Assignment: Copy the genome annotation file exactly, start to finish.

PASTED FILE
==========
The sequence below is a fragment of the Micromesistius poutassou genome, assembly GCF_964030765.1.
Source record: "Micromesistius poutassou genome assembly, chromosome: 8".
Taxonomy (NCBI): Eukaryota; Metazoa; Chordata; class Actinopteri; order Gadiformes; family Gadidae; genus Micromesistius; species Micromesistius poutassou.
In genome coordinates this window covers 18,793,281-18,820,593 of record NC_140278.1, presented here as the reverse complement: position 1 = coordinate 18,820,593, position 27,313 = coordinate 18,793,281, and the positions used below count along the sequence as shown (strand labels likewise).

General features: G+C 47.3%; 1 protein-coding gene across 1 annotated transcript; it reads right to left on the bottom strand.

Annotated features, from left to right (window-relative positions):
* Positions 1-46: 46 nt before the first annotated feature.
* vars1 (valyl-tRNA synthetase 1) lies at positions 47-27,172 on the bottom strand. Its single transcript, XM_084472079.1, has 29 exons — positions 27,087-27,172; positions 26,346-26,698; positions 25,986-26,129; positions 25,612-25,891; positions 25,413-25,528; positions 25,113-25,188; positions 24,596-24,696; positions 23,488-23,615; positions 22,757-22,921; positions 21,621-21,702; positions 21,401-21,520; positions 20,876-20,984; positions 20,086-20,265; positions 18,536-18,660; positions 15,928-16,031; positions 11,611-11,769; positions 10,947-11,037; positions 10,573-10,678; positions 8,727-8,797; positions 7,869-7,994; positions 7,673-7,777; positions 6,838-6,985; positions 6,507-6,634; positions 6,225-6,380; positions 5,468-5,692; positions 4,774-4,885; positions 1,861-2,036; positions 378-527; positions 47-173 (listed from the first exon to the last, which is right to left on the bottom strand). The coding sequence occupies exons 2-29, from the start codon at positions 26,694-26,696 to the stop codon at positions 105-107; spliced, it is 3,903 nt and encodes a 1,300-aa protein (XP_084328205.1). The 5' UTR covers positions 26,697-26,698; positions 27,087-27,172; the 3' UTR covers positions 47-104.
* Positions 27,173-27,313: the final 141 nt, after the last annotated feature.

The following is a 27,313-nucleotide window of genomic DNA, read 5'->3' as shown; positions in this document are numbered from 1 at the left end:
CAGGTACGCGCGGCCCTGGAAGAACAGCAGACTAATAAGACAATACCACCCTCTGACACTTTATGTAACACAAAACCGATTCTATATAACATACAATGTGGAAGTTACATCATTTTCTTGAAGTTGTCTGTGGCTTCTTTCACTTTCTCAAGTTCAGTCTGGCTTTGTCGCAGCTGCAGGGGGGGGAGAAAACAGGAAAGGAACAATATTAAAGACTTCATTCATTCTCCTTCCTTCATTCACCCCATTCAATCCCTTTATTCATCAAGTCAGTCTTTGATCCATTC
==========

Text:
The sequence below is a fragment of the Micromesistius poutassou genome, assembly GCF_964030765.1.
Source record: "Micromesistius poutassou genome assembly, chromosome: 8".
Taxonomy (NCBI): Eukaryota; Metazoa; Chordata; class Actinopteri; order Gadiformes; family Gadidae; genus Micromesistius; species Micromesistius poutassou.
In genome coordinates this window covers 18,793,281-18,820,593 of record NC_140278.1, presented here as the reverse complement: position 1 = coordinate 18,820,593, position 27,313 = coordinate 18,793,281, and the positions used below count along the sequence as shown (strand labels likewise).

General features: G+C 47.3%; 1 protein-coding gene across 1 annotated transcript; it reads right to left on the bottom strand.

Annotated features, from left to right (window-relative positions):
* Positions 1-46: 46 nt before the first annotated feature.
* vars1 (valyl-tRNA synthetase 1) lies at positions 47-27,172 on the bottom strand. Its single transcript, XM_084472079.1, has 29 exons — positions 27,087-27,172; positions 26,346-26,698; positions 25,986-26,129; positions 25,612-25,891; positions 25,413-25,528; positions 25,113-25,188; positions 24,596-24,696; positions 23,488-23,615; positions 22,757-22,921; positions 21,621-21,702; positions 21,401-21,520; positions 20,876-20,984; positions 20,086-20,265; positions 18,536-18,660; positions 15,928-16,031; positions 11,611-11,769; positions 10,947-11,037; positions 10,573-10,678; positions 8,727-8,797; positions 7,869-7,994; positions 7,673-7,777; positions 6,838-6,985; positions 6,507-6,634; positions 6,225-6,380; positions 5,468-5,692; positions 4,774-4,885; positions 1,861-2,036; positions 378-527; positions 47-173 (listed from the first exon to the last, which is right to left on the bottom strand). The coding sequence occupies exons 2-29, from the start codon at positions 26,694-26,696 to the stop codon at positions 105-107; spliced, it is 3,903 nt and encodes a 1,300-aa protein (XP_084328205.1). The 5' UTR covers positions 26,697-26,698; positions 27,087-27,172; the 3' UTR covers positions 47-104.
* Positions 27,173-27,313: the final 141 nt, after the last annotated feature.

The following is a 27,313-nucleotide window of genomic DNA, read 5'->3' as shown; positions in this document are numbered from 1 at the left end:
CAGGTACGCGCGGCCCTGGAAGAACAGCAGACTAATAAGACAATACCACCCTCTGACACTTTATGTAACACAAAACCGATTCTATATAACATACAATGTGGAAGTTACATCATTTTCTTGAAGTTGTCTGTGGCTTCTTTCACTTTCTCAAGTTCAGTCTGGCTTTGTCGCAGCTGCAGGGGGGGGAGAAAACAGGAAAGGAACAATATTAAAGACTTCATTCATTCTCCTTCCTTCATTCACCCCATTCAATCCCTTTATTCATCAAGTCAGTCTTTGATCCATTC